The protein kinase family offers a challenge but also a huge opportunity for drug discovery. About 22% of the druggable human genome codes target protein kinases. Approximately 30% of all marketed drugs target G-protein-coupled receptors, about 7% address ion channels and roughly 4% bind to nuclear hormone receptors. There are, however, only few drugs (wourldwide 7 registered drugs, e.g. Gleevec ®, Iressa ®) on the market that address protein kinase targets. Kinases regulate many different cell proliferation, differentiation, and signalling processes by adding phosphate groups to target protein substrates. Reversible protein phosphorylation is the main strategy for the control of eukaryotic cell activities. Disease arises when signal transduction in a cell breaks down, thereby removing the tight control that typically exists over cellular functions. Devastating diseases such as cancer, autoimmune diseases, inflammation, psoriasis, allergic reactions, neurological disorders and hormone-related diseases can result from abnormal signal transduction. Expected sales of these novel class of drugs are > 10 Bil USD in the year 2010.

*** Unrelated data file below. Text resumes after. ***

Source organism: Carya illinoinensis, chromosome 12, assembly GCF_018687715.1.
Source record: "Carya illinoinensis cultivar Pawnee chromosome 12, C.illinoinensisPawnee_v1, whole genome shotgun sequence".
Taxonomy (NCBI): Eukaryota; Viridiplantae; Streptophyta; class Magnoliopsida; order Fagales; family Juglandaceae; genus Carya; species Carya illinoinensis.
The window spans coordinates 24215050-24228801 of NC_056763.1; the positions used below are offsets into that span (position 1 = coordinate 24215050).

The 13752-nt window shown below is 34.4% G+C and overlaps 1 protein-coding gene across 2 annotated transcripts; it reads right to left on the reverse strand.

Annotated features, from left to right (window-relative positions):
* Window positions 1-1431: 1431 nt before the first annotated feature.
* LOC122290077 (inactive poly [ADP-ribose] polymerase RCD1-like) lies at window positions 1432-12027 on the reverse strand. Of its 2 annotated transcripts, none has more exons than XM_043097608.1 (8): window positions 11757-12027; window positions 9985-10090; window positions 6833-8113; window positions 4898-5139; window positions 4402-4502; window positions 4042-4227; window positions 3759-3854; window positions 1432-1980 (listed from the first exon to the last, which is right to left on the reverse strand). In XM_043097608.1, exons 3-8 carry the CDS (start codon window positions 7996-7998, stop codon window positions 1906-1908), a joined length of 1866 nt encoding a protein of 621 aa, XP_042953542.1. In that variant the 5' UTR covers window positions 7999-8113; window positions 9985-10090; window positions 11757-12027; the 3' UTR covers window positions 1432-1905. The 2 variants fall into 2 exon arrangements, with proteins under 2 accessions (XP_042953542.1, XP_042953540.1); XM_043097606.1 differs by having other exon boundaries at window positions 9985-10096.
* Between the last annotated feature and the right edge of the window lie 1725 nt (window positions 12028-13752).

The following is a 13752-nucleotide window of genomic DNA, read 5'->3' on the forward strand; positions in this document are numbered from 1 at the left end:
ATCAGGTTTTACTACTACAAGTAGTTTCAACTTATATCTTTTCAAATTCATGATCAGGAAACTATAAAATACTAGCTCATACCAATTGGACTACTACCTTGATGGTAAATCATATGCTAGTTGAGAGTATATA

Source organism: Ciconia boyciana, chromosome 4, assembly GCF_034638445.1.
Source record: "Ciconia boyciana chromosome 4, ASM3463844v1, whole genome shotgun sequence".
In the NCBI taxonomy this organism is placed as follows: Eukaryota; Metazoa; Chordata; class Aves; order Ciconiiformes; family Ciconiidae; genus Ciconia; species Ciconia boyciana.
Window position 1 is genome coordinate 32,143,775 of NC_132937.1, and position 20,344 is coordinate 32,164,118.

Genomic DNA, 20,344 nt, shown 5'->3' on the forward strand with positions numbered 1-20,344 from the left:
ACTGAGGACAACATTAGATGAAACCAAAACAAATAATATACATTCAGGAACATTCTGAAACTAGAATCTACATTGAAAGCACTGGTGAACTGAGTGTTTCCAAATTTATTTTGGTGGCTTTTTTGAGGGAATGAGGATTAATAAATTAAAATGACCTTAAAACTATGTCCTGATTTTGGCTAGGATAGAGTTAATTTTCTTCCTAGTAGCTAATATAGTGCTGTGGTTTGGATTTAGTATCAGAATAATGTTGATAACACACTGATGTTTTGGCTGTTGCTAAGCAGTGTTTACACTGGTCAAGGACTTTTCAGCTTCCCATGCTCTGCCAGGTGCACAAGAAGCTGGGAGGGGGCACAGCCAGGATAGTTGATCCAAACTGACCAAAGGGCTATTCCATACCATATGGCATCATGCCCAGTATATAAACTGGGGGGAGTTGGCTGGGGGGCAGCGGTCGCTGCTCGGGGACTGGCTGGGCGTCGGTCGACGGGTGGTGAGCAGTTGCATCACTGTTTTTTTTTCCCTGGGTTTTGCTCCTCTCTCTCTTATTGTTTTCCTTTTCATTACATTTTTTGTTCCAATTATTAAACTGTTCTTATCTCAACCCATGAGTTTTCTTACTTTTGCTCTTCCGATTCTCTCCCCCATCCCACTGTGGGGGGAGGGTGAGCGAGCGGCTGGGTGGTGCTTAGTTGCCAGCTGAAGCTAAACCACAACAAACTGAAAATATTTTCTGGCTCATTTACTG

At present 518 kinases are identified, in which all of them bind the cofactor ATP in a very similar way. The conservation of structural features within the ATP binding cleft initially indicated that specificity for ATP-site directed inhibitors would be difficult to achieve. Structure elucidation of ATP complexes bound to protein kinases, have revealed that there are regions within or close to the binding cleft that ATP does not fully occupy. These regions, unoccupied by ATP, show structural diversity between members of the kinase family. This provides opportunities for the discovery or design of selective and small molecule ATP-competitive inhibitors.
These facts dictate a great need for fundamental research in this field and for the development and design of new lead structures targeting protein kinases.
According to latest investment reports, about 28% of all industrial drug discovery programs focus on protein kinases.
Our group focus on:
Structure-Based Drug Design and Discovery to provide tools, leads and candidates.
Major Kinase-Targets are:
p38 MAP Kinase (alpha and delta)
Technically, we take an itterative approach:
Selected candidates are profiled in secondary assays:
Further in vivo studies are performed in collaboration with both academic and industrial partners.